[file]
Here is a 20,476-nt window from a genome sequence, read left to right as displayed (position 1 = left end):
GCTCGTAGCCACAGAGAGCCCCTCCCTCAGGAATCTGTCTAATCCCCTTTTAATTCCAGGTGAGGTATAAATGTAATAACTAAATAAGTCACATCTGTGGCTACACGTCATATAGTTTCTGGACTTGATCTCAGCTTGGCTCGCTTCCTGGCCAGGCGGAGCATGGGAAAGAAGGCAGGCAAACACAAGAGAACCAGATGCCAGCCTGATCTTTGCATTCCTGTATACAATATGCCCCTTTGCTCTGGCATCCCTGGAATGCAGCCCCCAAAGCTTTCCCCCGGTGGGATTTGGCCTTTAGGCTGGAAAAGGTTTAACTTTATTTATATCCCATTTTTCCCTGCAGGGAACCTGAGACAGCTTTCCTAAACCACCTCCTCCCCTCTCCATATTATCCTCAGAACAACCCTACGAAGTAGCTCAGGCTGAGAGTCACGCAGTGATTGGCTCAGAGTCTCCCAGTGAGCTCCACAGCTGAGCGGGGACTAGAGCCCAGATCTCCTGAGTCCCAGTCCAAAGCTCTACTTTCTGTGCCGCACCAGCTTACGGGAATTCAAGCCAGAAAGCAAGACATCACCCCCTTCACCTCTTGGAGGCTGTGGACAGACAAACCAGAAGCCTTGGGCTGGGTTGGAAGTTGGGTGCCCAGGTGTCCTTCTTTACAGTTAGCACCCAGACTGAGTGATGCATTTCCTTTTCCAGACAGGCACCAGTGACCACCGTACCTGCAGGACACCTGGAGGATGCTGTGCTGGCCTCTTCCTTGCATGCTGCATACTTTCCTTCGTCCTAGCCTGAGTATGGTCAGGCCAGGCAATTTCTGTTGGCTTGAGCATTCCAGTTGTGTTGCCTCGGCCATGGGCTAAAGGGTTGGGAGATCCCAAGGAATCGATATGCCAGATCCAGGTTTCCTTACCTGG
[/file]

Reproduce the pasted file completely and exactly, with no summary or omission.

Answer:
Here is a 20,476-nt window from a genome sequence, read left to right as displayed (position 1 = left end):
GCTCGTAGCCACAGAGAGCCCCTCCCTCAGGAATCTGTCTAATCCCCTTTTAATTCCAGGTGAGGTATAAATGTAATAACTAAATAAGTCACATCTGTGGCTACACGTCATATAGTTTCTGGACTTGATCTCAGCTTGGCTCGCTTCCTGGCCAGGCGGAGCATGGGAAAGAAGGCAGGCAAACACAAGAGAACCAGATGCCAGCCTGATCTTTGCATTCCTGTATACAATATGCCCCTTTGCTCTGGCATCCCTGGAATGCAGCCCCCAAAGCTTTCCCCCGGTGGGATTTGGCCTTTAGGCTGGAAAAGGTTTAACTTTATTTATATCCCATTTTTCCCTGCAGGGAACCTGAGACAGCTTTCCTAAACCACCTCCTCCCCTCTCCATATTATCCTCAGAACAACCCTACGAAGTAGCTCAGGCTGAGAGTCACGCAGTGATTGGCTCAGAGTCTCCCAGTGAGCTCCACAGCTGAGCGGGGACTAGAGCCCAGATCTCCTGAGTCCCAGTCCAAAGCTCTACTTTCTGTGCCGCACCAGCTTACGGGAATTCAAGCCAGAAAGCAAGACATCACCCCCTTCACCTCTTGGAGGCTGTGGACAGACAAACCAGAAGCCTTGGGCTGGGTTGGAAGTTGGGTGCCCAGGTGTCCTTCTTTACAGTTAGCACCCAGACTGAGTGATGCATTTCCTTTTCCAGACAGGCACCAGTGACCACCGTACCTGCAGGACACCTGGAGGATGCTGTGCTGGCCTCTTCCTTGCATGCTGCATACTTTCCTTCGTCCTAGCCTGAGTATGGTCAGGCCAGGCAATTTCTGTTGGCTTGAGCATTCCAGTTGTGTTGCCTCGGCCATGGGCTAAAGGGTTGGGAGATCCCAAGGAATCGATATGCCAGATCCAGGTTTCCTTACCTGG